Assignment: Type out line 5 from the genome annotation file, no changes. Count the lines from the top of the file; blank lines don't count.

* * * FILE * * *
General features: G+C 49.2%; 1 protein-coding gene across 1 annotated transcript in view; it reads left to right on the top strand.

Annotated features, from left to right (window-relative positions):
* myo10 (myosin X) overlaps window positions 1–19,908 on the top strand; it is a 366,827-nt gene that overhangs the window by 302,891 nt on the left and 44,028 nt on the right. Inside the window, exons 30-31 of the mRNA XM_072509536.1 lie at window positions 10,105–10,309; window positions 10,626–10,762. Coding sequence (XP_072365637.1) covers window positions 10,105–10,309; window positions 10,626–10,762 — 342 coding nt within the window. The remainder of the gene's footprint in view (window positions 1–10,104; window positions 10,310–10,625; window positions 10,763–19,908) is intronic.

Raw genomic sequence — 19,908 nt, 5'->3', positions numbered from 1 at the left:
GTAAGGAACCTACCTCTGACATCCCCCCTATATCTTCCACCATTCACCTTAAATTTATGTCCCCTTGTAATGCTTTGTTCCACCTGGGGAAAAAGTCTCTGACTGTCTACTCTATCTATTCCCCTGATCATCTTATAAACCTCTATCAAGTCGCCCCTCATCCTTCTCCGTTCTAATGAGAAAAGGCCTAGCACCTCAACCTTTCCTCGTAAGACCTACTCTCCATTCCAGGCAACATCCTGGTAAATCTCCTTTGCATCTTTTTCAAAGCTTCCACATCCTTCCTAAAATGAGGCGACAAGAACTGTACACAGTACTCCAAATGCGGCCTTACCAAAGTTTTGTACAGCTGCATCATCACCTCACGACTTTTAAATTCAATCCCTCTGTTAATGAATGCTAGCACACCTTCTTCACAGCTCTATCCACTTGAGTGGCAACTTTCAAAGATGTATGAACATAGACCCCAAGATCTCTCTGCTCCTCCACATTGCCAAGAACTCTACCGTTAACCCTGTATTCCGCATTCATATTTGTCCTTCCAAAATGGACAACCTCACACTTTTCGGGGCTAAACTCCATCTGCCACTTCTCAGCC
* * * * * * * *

GTAAGGAACCTACCTCTGACATCCCCCCTATATCTTCCACCATTCACCTTAAATTTATGTCCCCTTGTAATGCTTTGTTCCACCTGGGGAAAAAGTCTCTGACTGTCTACTCTATCTATTCCCCTGATCATCTTATAAACCTCTATCAAGTCGCCCCTCATCCTTCTCCGTTCTAATGAGAAAAGGCCTAGCACCTCAACCTTTCCTCGTAAGACCTACTCTCCATTCCAGGCAACATCCTGGTAAATCTCCTTTGCATCTTTTTCAAAGCTTCCACATCCTTCCTAAAATGAGGCGACAAGAACTGTACACAGTACTCCAAATGCGGCCTTACCAAAGTTTTGTACAGCTGCATCATCACCTCACGACTTTTAAATTCAATCCCTCTGTTAATGAATGCTAGCACACCTTCTTCACAGCTCTATCCACTTGAGTGGCAACTTTCAAAGATGTATGAACATAGACCCCAAGATCTCTCTGCTCCTCCACATTGCCAAGAACTCTACCGTTAACCCTGTATTCCGCATTCATATTTGTCCTTCCAAAATGGACAACCTCACACTTTTCGGGGCTAAACTCCATCTGCCACTTCTCAGCC